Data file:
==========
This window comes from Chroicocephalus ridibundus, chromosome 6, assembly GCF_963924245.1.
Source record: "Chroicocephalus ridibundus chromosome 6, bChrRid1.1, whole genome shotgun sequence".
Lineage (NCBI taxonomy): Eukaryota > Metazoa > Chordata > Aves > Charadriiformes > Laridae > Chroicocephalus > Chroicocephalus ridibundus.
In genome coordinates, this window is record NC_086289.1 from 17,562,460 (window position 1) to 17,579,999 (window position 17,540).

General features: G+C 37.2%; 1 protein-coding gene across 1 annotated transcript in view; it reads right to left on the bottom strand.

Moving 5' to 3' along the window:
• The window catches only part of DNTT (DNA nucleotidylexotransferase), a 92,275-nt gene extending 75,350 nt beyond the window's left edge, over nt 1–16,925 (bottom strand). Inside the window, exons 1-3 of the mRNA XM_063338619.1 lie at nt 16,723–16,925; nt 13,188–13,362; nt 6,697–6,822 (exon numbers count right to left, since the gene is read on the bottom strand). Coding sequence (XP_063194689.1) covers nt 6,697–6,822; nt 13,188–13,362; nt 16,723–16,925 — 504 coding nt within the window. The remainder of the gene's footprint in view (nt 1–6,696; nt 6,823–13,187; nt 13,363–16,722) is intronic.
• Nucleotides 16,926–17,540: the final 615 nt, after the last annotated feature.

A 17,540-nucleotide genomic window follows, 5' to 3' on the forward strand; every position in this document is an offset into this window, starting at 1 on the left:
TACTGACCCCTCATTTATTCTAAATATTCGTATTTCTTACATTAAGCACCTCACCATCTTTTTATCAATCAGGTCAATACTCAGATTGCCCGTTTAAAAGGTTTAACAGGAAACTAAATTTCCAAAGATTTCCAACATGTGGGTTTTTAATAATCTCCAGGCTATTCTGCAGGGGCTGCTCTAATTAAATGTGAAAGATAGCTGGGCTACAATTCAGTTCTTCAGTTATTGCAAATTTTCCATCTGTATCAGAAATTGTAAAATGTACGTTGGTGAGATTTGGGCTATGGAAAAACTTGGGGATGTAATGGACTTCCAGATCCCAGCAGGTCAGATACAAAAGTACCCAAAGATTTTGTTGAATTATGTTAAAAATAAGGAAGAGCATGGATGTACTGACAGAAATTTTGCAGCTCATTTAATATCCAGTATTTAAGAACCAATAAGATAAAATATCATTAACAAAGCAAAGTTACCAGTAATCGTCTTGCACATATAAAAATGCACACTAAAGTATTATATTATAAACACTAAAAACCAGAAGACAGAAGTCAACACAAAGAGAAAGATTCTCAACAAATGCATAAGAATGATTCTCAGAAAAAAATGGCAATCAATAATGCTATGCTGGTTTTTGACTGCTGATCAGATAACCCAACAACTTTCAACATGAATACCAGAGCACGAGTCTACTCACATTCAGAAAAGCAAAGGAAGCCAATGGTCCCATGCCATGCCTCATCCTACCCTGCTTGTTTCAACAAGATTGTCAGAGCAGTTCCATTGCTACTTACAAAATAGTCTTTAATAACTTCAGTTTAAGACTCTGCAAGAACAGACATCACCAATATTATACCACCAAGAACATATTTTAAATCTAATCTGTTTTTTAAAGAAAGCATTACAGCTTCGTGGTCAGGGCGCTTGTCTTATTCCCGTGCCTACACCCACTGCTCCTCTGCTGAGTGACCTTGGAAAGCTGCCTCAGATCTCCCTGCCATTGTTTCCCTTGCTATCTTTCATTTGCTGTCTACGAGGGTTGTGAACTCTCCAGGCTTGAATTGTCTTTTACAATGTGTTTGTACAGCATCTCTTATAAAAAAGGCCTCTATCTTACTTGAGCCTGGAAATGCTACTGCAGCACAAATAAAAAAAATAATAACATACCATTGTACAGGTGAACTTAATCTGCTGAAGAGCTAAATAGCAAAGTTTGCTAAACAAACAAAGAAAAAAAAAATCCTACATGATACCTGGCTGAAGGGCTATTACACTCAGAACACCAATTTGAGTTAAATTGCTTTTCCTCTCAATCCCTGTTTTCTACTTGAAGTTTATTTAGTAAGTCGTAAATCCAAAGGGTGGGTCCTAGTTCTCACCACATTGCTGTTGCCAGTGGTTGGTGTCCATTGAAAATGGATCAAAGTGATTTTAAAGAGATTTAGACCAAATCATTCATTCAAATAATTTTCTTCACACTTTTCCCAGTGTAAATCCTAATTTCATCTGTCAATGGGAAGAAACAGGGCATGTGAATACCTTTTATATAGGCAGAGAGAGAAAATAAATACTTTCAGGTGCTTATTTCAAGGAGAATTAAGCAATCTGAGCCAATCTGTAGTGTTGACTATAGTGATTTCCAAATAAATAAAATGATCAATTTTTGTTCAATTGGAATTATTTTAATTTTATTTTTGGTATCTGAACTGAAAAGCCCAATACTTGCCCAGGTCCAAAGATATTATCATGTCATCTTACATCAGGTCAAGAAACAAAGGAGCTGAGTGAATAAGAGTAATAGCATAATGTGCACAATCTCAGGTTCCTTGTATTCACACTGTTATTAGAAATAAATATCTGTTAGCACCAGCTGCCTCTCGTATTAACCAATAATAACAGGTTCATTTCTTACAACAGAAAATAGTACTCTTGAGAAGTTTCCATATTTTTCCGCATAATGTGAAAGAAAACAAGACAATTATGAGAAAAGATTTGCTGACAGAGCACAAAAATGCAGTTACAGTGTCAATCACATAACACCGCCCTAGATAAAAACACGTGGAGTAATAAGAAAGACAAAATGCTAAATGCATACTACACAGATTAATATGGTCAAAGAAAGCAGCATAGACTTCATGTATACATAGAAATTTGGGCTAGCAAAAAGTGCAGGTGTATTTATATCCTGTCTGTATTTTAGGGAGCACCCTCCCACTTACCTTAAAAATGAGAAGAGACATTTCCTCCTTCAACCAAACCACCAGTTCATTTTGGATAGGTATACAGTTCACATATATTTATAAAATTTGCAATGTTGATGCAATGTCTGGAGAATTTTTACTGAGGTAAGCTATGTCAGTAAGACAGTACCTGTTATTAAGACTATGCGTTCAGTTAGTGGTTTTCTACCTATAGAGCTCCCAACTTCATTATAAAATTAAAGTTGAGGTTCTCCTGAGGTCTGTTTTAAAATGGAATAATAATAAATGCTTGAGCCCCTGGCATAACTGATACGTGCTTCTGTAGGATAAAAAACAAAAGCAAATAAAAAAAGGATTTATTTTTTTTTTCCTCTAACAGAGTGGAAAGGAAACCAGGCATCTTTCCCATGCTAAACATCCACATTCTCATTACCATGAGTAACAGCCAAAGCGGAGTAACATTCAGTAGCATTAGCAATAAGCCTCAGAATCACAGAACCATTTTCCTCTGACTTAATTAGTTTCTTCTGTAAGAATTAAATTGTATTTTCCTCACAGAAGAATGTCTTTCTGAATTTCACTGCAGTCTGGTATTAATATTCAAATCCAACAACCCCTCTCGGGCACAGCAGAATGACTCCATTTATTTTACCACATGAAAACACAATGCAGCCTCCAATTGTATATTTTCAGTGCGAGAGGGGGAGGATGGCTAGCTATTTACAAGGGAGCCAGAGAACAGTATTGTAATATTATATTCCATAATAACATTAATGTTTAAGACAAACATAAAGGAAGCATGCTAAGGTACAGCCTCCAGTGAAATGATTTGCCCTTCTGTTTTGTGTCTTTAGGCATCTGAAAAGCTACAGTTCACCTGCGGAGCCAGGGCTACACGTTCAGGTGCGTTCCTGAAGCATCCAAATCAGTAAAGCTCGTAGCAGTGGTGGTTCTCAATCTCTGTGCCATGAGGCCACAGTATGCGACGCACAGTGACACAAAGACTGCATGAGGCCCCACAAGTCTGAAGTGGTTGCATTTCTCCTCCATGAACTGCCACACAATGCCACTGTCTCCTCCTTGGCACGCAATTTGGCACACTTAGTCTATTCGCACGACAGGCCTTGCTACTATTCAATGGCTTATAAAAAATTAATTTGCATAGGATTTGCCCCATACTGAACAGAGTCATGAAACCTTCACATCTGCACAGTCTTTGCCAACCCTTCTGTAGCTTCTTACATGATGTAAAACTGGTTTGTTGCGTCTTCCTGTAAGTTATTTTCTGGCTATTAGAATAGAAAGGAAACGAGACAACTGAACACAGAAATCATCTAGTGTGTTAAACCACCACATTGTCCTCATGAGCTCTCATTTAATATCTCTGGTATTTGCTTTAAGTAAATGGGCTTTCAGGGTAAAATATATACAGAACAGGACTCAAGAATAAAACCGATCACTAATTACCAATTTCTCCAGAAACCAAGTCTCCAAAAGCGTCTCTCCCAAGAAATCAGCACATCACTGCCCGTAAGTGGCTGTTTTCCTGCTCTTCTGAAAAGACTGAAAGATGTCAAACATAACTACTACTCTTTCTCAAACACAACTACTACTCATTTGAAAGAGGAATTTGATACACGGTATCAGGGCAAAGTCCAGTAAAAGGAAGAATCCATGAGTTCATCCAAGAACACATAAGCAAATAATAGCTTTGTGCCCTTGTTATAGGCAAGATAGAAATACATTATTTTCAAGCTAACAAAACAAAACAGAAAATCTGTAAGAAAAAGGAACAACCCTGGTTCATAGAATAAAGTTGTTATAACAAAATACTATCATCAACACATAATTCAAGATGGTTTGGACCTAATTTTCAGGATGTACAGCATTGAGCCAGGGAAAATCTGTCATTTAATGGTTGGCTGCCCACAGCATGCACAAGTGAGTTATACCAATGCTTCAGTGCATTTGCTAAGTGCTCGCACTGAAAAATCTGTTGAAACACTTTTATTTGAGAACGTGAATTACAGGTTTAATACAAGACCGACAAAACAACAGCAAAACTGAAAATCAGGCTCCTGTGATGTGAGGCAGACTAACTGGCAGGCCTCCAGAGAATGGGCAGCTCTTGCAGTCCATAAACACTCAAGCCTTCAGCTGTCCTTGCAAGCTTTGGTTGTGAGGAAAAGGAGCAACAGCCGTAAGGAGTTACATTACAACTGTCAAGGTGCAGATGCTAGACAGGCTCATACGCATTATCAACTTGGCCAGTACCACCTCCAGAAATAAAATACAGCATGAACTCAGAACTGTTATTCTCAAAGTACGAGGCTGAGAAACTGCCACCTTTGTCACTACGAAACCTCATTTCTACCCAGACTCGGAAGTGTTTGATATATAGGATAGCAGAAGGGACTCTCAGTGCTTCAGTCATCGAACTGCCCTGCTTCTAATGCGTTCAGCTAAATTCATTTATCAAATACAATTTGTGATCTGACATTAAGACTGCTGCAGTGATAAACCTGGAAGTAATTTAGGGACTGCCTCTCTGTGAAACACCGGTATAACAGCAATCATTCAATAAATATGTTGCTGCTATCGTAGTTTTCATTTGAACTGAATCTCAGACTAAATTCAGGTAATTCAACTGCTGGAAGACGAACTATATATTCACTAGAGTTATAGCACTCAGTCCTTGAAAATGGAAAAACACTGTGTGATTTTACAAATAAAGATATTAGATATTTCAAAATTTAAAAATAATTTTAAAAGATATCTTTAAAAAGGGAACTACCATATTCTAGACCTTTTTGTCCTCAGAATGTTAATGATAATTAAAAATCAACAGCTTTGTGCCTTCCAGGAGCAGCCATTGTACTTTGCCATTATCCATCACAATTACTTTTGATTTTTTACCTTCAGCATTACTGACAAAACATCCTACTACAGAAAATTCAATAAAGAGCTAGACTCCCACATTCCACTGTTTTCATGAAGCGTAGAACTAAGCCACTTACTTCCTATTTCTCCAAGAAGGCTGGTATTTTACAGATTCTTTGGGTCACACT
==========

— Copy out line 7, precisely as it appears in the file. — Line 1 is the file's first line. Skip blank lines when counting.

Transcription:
• The window catches only part of DNTT (DNA nucleotidylexotransferase), a 92,275-nt gene extending 75,350 nt beyond the window's left edge, over nt 1–16,925 (bottom strand). Inside the window, exons 1-3 of the mRNA XM_063338619.1 lie at nt 16,723–16,925; nt 13,188–13,362; nt 6,697–6,822 (exon numbers count right to left, since the gene is read on the bottom strand). Coding sequence (XP_063194689.1) covers nt 6,697–6,822; nt 13,188–13,362; nt 16,723–16,925 — 504 coding nt within the window. The remainder of the gene's footprint in view (nt 1–6,696; nt 6,823–13,187; nt 13,363–16,722) is intronic.